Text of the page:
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Popular Science December 2015

This is the most exciting time to be alive in history. Get Popular Science digital magazine subscription today and see why. By taking an upbeat, solutions-oriented look at today's most audacious science and revolutionary technology, we forecast what tomorrow will be like. We deliver the future now.

Country:
United States
Language:
English
Publisher:
Camden Media Inc.
Frequency:
Quarterly
$8.06
$16.14
4 Issues

in this issue

2 min
redefining possible

Of all the movies to come out this year, none has been more highly anticipated by the editors at Popular Science than Star Wars: The Force Awakens. Seems like every day I hear someone talking about it. The other morning I arrived in the office only to find our photo director, Thom Payne, flying a Millennium Falcon drone over everyone’s desks. Somebody else had a drone X-wing (which, for the record, fl ies like a rock). I know we’re putty in some Disney marketer’s hands—and I’m OK with that As we sit around and obsess over all things Star Wars—Harrison Ford for the win!—one topic keeps coming up: the return to practical effects. In the age of green screens and CGI everything, director J.J. Abrams made a considered decision to film…

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2 min
coffee vs. tea: the reader showdown

To answer “Does Coffee Give You a Different Buzz Than Tea?” [Ask Anything, October 2015], we consulted a nutritional psychologist. Her answer: The buzz is indeed different, depending in part on a person’s genetics. Our Facebook followers seem to agree. Tea definitely has a more stimulating effect for me. Carl Hansen I’ve started drinking tea again after a couple of years of exclusively coffee and, I must say, tea makes me feel better. I don’t feel wired, but I also don’t feel as tired as I would be without caffeine either. Molly Doherty Tea makes me yawn. One large Turkish- or Greek-style coffee is an essential part of re-entry to the world. Gav Ritchie Chai tea is the best! I drink it every day before work, and the little bit of caffeine in it…

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1 min
in september, popular science attended world maker faire in new york city. among our favorite projects:

Follow us on twitter @popsci The Lumiphonic Creature Choir, which has 12 disembodied heads controlled by a keyboard A fire-breathing 30-foot-tall robot made from discarded airplane parts Fortunetron 7000, an automated fortuneteller that pulls your fate from the Internet PlasmaBot, a marionette made of glass and filled with glowing plasma See them in action at www.popsci.com/makerfaire. In an office not that far away... Popular Science is in full Star Wars mode. Not only do we have BB-8 rolling in and out of cubicles, but we’re also racing the remotecontrolled Millennium Falcon and X-wing Starfighter made by Airhogs. The Millennium Falcon flew like a dream from the start. The X-wing, not so much. (Some editors needed to duck.) For reprints, email: reprints@bonniercorp.com. FOR CUSTOMER SERVICE AND SUBSCRIPTION QUESTIONS, such as renewals, address changes, email preferences, billing, and account status, go…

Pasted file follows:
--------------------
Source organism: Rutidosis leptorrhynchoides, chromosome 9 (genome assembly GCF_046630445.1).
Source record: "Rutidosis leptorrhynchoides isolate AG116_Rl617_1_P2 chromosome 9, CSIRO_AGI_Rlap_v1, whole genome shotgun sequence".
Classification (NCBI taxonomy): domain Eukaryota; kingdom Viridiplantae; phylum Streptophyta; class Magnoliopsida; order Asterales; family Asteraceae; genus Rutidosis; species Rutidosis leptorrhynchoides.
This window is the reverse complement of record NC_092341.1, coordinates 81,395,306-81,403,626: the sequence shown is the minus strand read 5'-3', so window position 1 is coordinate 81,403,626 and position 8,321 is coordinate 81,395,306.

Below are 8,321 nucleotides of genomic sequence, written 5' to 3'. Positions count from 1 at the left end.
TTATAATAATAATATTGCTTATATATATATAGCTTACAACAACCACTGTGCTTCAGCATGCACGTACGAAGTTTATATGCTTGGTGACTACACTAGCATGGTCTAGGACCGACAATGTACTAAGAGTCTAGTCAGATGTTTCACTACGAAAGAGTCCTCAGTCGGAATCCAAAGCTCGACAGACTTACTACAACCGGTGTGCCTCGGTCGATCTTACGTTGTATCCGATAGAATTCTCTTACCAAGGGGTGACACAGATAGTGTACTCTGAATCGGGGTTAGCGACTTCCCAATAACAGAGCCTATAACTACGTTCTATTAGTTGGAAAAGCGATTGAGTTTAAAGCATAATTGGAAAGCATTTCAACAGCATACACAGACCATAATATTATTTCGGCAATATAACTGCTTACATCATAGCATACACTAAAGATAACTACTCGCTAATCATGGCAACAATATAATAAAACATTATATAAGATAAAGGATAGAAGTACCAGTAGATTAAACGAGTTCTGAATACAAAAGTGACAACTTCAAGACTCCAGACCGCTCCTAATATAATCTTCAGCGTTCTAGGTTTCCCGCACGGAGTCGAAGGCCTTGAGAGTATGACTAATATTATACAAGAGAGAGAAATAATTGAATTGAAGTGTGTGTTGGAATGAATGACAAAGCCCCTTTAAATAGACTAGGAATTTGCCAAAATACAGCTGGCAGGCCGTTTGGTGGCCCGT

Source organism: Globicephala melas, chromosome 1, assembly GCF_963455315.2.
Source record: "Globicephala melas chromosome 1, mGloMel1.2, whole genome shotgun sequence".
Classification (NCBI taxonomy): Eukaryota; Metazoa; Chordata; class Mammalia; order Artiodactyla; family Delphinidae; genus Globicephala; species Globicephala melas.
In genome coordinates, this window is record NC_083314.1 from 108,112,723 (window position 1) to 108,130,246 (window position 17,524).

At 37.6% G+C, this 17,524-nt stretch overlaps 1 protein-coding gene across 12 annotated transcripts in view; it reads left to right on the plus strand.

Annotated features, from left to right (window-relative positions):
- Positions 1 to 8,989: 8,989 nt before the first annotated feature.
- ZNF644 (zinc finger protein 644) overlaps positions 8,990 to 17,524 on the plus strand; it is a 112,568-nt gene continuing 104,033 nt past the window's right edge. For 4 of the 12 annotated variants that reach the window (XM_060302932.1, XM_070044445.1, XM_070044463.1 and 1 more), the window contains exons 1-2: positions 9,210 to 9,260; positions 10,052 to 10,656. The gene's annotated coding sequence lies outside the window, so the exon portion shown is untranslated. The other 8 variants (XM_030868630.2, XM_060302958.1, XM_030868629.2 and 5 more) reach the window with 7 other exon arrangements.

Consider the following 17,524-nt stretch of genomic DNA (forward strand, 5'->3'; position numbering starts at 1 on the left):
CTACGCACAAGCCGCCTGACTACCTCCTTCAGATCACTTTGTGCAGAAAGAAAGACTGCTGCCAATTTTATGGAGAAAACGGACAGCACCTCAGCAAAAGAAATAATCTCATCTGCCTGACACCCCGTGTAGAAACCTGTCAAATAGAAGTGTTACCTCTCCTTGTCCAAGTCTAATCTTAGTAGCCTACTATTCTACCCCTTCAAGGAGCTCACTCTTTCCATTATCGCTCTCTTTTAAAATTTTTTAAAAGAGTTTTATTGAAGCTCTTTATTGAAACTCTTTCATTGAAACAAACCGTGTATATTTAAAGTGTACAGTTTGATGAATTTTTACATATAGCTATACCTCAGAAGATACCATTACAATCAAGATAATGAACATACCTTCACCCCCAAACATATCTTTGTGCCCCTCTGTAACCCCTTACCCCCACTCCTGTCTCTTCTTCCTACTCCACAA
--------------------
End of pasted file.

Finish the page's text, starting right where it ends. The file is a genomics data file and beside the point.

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1 min
next

The IceCube telescope sits inside a cubic kilometer of ice a mile beneath the South Pole. Its 5,000-plus light sensors detect subatomic particles called neutrinos—100,000 of them a year. This summer, researchers found neutrinos that pulsed with 1,000 times the energy of the world’s most powerful particle accelerator. Such particles can only come from beyond our solar system, says Francis Halzen, a physicist at the University of Wisconsin at Madison and IceCube’s principal investigator. The discovery could provide a better understanding of black holes and exploding stars, which are thought to have launched the neutrinos. “We had no guarantee these cosmic neutrinos would exist,” says Halzen. “It reveals a new way to study the sky.” STEPH YIN 400,000 Number of Olympicsize pools the ice block could fill…

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2 min
john mcwhorter

Over time, languages naturally change. In the past, cultural collisions caused by slavery, exploration, and war have pushed them even further, says Columbia University linguist John McWhorter. Today, new forces are at play. Languages are transformed by technological advances that transcend borders and redefine how we communicate— and with whom. “Today there are six or seven thousand languages worldwide. Over the course of the next century, there are going to be only about six or seven hundred. The more-common languages will eat up the ones that are geographically isolated or spoken by only a few people. Technology and globalization play a big role in this shake-up. The amount of media that we can listen to and watch nowadays was unthinkable 50 years ago. Increasingly, instead of attempting to learn foreign languages from guidebooks…

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1 min
the end of the big drip

Origins Certain kinds of bacteria shield themselves from the attacks of other microbes by producing a biofilm—a water-repellent layer that acts like a microbial raincoat. Researchers isolated a protein responsible for biofilms, BslA, from Bacillus subtilis, a bacteria found in dirt. Execution When ice cream warms, the fat and sugar separate (like oil and vinegar). This causes trapped air bubbles to escape and ice crystals to melt. When scientists added BslA to ice cream, the fat and sugar remained mixed, so the matrix of ice and air stayed in place longer. The ice cream scooped normally but dripped more slowly as it warmed. Future No word on palatability yet. “I keep fighting the people in my lab to let me taste it, but so far I haven’t,” says biomolecular physicist Cait MacPhee. Though BslA is…

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